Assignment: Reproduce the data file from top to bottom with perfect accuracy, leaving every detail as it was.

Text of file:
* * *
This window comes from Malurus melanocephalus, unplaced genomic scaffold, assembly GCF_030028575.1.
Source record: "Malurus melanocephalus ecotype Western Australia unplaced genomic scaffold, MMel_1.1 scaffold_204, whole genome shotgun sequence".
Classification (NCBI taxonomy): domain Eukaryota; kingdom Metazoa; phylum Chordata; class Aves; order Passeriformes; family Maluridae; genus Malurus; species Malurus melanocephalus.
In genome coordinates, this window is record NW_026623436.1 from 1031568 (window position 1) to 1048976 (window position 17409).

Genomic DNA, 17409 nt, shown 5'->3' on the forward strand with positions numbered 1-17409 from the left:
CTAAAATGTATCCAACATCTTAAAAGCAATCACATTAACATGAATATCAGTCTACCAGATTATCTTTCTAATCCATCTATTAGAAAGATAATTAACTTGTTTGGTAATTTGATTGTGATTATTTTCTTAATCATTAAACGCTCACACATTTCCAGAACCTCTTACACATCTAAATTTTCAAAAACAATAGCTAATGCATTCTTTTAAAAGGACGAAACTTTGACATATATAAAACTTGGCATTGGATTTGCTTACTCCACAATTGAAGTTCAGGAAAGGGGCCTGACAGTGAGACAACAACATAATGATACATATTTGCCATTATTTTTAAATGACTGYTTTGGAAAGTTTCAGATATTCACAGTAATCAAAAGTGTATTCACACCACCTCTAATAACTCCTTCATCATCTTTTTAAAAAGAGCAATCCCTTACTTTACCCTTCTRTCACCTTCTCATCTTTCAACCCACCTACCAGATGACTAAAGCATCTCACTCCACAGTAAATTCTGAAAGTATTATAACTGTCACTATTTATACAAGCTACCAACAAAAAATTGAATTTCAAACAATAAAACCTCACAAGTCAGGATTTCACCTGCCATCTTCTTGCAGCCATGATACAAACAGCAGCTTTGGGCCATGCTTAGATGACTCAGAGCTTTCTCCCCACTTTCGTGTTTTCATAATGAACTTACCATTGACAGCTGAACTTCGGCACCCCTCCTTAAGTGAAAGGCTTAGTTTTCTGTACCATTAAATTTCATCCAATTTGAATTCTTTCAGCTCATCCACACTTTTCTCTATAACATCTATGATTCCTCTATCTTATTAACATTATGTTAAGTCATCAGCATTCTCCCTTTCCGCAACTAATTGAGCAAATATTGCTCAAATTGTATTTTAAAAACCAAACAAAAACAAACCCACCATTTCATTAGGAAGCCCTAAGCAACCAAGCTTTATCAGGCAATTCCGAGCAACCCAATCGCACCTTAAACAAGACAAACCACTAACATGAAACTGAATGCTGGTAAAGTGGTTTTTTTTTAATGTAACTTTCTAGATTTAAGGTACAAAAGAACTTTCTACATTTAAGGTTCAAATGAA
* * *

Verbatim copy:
This window comes from Malurus melanocephalus, unplaced genomic scaffold, assembly GCF_030028575.1.
Source record: "Malurus melanocephalus ecotype Western Australia unplaced genomic scaffold, MMel_1.1 scaffold_204, whole genome shotgun sequence".
Classification (NCBI taxonomy): domain Eukaryota; kingdom Metazoa; phylum Chordata; class Aves; order Passeriformes; family Maluridae; genus Malurus; species Malurus melanocephalus.
In genome coordinates, this window is record NW_026623436.1 from 1031568 (window position 1) to 1048976 (window position 17409).

Genomic DNA, 17409 nt, shown 5'->3' on the forward strand with positions numbered 1-17409 from the left:
CTAAAATGTATCCAACATCTTAAAAGCAATCACATTAACATGAATATCAGTCTACCAGATTATCTTTCTAATCCATCTATTAGAAAGATAATTAACTTGTTTGGTAATTTGATTGTGATTATTTTCTTAATCATTAAACGCTCACACATTTCCAGAACCTCTTACACATCTAAATTTTCAAAAACAATAGCTAATGCATTCTTTTAAAAGGACGAAACTTTGACATATATAAAACTTGGCATTGGATTTGCTTACTCCACAATTGAAGTTCAGGAAAGGGGCCTGACAGTGAGACAACAACATAATGATACATATTTGCCATTATTTTTAAATGACTGYTTTGGAAAGTTTCAGATATTCACAGTAATCAAAAGTGTATTCACACCACCTCTAATAACTCCTTCATCATCTTTTTAAAAAGAGCAATCCCTTACTTTACCCTTCTRTCACCTTCTCATCTTTCAACCCACCTACCAGATGACTAAAGCATCTCACTCCACAGTAAATTCTGAAAGTATTATAACTGTCACTATTTATACAAGCTACCAACAAAAAATTGAATTTCAAACAATAAAACCTCACAAGTCAGGATTTCACCTGCCATCTTCTTGCAGCCATGATACAAACAGCAGCTTTGGGCCATGCTTAGATGACTCAGAGCTTTCTCCCCACTTTCGTGTTTTCATAATGAACTTACCATTGACAGCTGAACTTCGGCACCCCTCCTTAAGTGAAAGGCTTAGTTTTCTGTACCATTAAATTTCATCCAATTTGAATTCTTTCAGCTCATCCACACTTTTCTCTATAACATCTATGATTCCTCTATCTTATTAACATTATGTTAAGTCATCAGCATTCTCCCTTTCCGCAACTAATTGAGCAAATATTGCTCAAATTGTATTTTAAAAACCAAACAAAAACAAACCCACCATTTCATTAGGAAGCCCTAAGCAACCAAGCTTTATCAGGCAATTCCGAGCAACCCAATCGCACCTTAAACAAGACAAACCACTAACATGAAACTGAATGCTGGTAAAGTGGTTTTTTTTTAATGTAACTTTCTAGATTTAAGGTACAAAAGAACTTTCTACATTTAAGGTTCAAATGAA